More important, an obsession with the unfathomable became a possibility: on-command sleep—the purview of gods—and the ability to regulate consciousness at the wave of the hand.
The Greek god of sleep, Hypnos (Somnus to the Romans), had many sons, but his son Morpheus was a god of dreams, delivering messages and prophecies from the gods to mortals through the medium of dreams. With winged power, Morpheus floated into the dreams of heroes and kings, taking the shape of any human form at will, mimicking “their gait, their face, their moods,” according to Ovid. “In the arms of Morpheus” was to be asleep, consorting with the gods.
The poppy plant was tended by the Sumerians at least five thousand years ago, and it has likely been in continuous cultivation in the broad Middle East ever since. While many poppy varieties are prized throughout the world for their striking flowers, it is the Papaver somniferum that is the source of opium and other alkaloids that transformed medicine, ignited wars, and propped up dictatorships.
The source of opium is the “tears of the poppy,” the milky-white latex that is contained within the walls of the poppy fruit, or seed pod. Opium farmers have, for millennia, knifed the outer hull of the green seed pod with parallel scratches, eliciting a milky exudate. The “tears” are allowed to dry overnight, darkening, and collected by scraping the raised, beaded prize. This tarry treasure has been pilfered from floral hosts in its crude form for millennia, ingested by bronze-age farmers for its gut-soothing and sleep-inducing powers, and only later distilled into its constitutive composites, awaiting the invention of the hypodermic needle.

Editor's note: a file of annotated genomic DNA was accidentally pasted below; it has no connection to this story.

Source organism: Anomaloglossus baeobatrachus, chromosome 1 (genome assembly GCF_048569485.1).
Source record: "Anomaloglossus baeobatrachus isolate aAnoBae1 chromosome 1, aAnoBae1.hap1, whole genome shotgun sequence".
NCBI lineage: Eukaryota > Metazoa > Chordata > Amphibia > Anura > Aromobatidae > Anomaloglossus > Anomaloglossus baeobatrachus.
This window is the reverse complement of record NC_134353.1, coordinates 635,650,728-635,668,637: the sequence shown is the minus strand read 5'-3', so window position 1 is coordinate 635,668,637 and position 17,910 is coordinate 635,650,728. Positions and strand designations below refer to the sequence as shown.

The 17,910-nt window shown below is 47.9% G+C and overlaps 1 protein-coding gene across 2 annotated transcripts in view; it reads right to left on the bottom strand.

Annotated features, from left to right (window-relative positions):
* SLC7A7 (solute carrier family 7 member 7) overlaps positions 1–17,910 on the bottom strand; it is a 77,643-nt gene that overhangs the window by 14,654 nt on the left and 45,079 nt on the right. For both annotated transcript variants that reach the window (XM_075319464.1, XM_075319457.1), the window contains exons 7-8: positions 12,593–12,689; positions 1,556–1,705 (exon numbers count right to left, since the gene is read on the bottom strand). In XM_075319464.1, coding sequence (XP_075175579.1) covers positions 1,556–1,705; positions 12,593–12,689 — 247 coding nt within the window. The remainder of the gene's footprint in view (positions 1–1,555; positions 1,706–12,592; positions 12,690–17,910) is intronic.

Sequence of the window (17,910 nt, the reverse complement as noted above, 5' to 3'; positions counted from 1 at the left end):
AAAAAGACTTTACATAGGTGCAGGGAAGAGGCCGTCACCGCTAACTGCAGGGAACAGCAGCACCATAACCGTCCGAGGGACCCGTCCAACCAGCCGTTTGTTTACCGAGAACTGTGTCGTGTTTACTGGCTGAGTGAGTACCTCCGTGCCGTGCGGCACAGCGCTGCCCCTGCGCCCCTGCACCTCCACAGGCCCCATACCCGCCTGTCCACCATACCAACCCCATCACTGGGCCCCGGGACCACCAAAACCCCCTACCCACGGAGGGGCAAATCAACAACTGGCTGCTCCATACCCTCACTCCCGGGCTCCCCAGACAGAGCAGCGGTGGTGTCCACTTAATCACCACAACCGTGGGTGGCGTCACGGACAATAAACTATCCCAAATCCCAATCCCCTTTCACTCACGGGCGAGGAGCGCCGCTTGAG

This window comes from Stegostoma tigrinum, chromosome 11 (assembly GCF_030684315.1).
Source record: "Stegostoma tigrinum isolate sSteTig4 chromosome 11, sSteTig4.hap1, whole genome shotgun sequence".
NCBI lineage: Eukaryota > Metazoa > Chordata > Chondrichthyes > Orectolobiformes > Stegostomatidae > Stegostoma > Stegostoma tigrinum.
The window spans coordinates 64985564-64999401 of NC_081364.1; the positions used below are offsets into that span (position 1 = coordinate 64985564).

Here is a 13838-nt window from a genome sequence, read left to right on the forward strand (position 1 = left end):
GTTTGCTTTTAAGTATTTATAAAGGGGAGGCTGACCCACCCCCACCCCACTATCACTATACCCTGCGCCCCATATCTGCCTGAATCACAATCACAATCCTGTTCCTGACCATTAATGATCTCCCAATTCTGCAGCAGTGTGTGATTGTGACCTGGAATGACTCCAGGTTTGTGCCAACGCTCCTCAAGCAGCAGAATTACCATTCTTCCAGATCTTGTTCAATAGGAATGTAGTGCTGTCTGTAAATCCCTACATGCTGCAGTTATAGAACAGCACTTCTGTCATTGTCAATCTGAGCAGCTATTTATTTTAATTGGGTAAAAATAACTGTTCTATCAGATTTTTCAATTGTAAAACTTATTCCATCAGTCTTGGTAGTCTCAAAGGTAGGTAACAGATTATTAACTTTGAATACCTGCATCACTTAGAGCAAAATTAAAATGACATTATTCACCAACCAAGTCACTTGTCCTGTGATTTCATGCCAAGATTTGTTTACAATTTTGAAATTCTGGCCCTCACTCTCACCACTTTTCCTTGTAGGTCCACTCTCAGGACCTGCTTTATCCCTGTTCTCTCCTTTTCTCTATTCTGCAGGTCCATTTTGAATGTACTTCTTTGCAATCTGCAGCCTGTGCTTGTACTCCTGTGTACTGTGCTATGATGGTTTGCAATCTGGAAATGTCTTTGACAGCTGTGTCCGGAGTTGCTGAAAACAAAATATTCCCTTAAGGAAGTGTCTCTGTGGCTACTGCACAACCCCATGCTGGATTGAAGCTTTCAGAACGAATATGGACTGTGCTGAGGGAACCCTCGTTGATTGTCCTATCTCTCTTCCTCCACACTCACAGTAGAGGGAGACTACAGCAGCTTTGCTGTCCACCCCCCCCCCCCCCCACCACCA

Thomas Sydenham (1624–1689) introduced laudanum, a concoction of sherry and opium, in 1680, and it was medicine’s great salve for several hundred years. With the advent of modern chemistry in the early 19th century, Friedrich Wilhelm Sertürner, a German chemist, perfected the purification of morphine from opium in 1804, becoming the first scientist to refine an individual drug molecule from a donor plant. Industrial production of morphine by the German chemical giants, and later by American companies in the 1830s, meant that self-medicated Westerners could “narcotize” (Narke, Greek for stupor) themselves with over-the-counter morphine and codeine, even into the 20th century. Nothing could be more sublime than to be carried away on Morpheus’s wings when you were in agony, in extremis.
Excerpted from The Invention of Surgery by Dr. David Schneider, published by Pegasus Books. Reprinted with permission. All other rights reserved.